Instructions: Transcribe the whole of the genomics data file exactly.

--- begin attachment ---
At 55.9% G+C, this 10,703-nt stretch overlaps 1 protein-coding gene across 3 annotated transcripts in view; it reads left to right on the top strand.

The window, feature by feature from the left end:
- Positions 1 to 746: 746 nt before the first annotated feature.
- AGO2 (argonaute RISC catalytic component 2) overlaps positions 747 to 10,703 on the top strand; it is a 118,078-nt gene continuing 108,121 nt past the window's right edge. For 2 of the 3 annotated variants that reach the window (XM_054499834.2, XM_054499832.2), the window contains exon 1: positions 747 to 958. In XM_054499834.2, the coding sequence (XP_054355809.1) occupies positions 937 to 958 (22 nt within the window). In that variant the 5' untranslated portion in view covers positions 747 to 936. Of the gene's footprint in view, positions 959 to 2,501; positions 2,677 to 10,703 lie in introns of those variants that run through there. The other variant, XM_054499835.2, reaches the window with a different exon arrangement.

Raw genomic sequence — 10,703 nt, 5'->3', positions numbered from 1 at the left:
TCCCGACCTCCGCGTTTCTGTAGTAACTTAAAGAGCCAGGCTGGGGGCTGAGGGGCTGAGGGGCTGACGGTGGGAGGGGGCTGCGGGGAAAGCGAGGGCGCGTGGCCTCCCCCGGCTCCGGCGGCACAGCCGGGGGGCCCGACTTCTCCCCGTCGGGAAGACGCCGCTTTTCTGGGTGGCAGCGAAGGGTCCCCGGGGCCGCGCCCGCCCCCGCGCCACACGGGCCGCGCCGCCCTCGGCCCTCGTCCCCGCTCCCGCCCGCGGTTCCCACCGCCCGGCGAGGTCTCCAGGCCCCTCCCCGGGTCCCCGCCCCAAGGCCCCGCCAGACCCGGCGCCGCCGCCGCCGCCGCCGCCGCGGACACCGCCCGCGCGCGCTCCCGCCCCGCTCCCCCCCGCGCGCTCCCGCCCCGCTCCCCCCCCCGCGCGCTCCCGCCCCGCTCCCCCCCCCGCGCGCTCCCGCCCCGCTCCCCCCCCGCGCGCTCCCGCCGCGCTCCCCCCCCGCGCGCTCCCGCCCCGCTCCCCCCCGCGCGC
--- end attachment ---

At 55.9% G+C, this 10,703-nt stretch overlaps 1 protein-coding gene across 3 annotated transcripts in view; it reads left to right on the top strand.

The window, feature by feature from the left end:
- Positions 1 to 746: 746 nt before the first annotated feature.
- AGO2 (argonaute RISC catalytic component 2) overlaps positions 747 to 10,703 on the top strand; it is a 118,078-nt gene continuing 108,121 nt past the window's right edge. For 2 of the 3 annotated variants that reach the window (XM_054499834.2, XM_054499832.2), the window contains exon 1: positions 747 to 958. In XM_054499834.2, the coding sequence (XP_054355809.1) occupies positions 937 to 958 (22 nt within the window). In that variant the 5' untranslated portion in view covers positions 747 to 936. Of the gene's footprint in view, positions 959 to 2,501; positions 2,677 to 10,703 lie in introns of those variants that run through there. The other variant, XM_054499835.2, reaches the window with a different exon arrangement.

Raw genomic sequence — 10,703 nt, 5'->3', positions numbered from 1 at the left:
TCCCGACCTCCGCGTTTCTGTAGTAACTTAAAGAGCCAGGCTGGGGGCTGAGGGGCTGAGGGGCTGACGGTGGGAGGGGGCTGCGGGGAAAGCGAGGGCGCGTGGCCTCCCCCGGCTCCGGCGGCACAGCCGGGGGGCCCGACTTCTCCCCGTCGGGAAGACGCCGCTTTTCTGGGTGGCAGCGAAGGGTCCCCGGGGCCGCGCCCGCCCCCGCGCCACACGGGCCGCGCCGCCCTCGGCCCTCGTCCCCGCTCCCGCCCGCGGTTCCCACCGCCCGGCGAGGTCTCCAGGCCCCTCCCCGGGTCCCCGCCCCAAGGCCCCGCCAGACCCGGCGCCGCCGCCGCCGCCGCCGCCGCGGACACCGCCCGCGCGCGCTCCCGCCCCGCTCCCCCCCGCGCGCTCCCGCCCCGCTCCCCCCCCCGCGCGCTCCCGCCCCGCTCCCCCCCCCGCGCGCTCCCGCCCCGCTCCCCCCCCGCGCGCTCCCGCCGCGCTCCCCCCCCGCGCGCTCCCGCCCCGCTCCCCCCCGCGCGC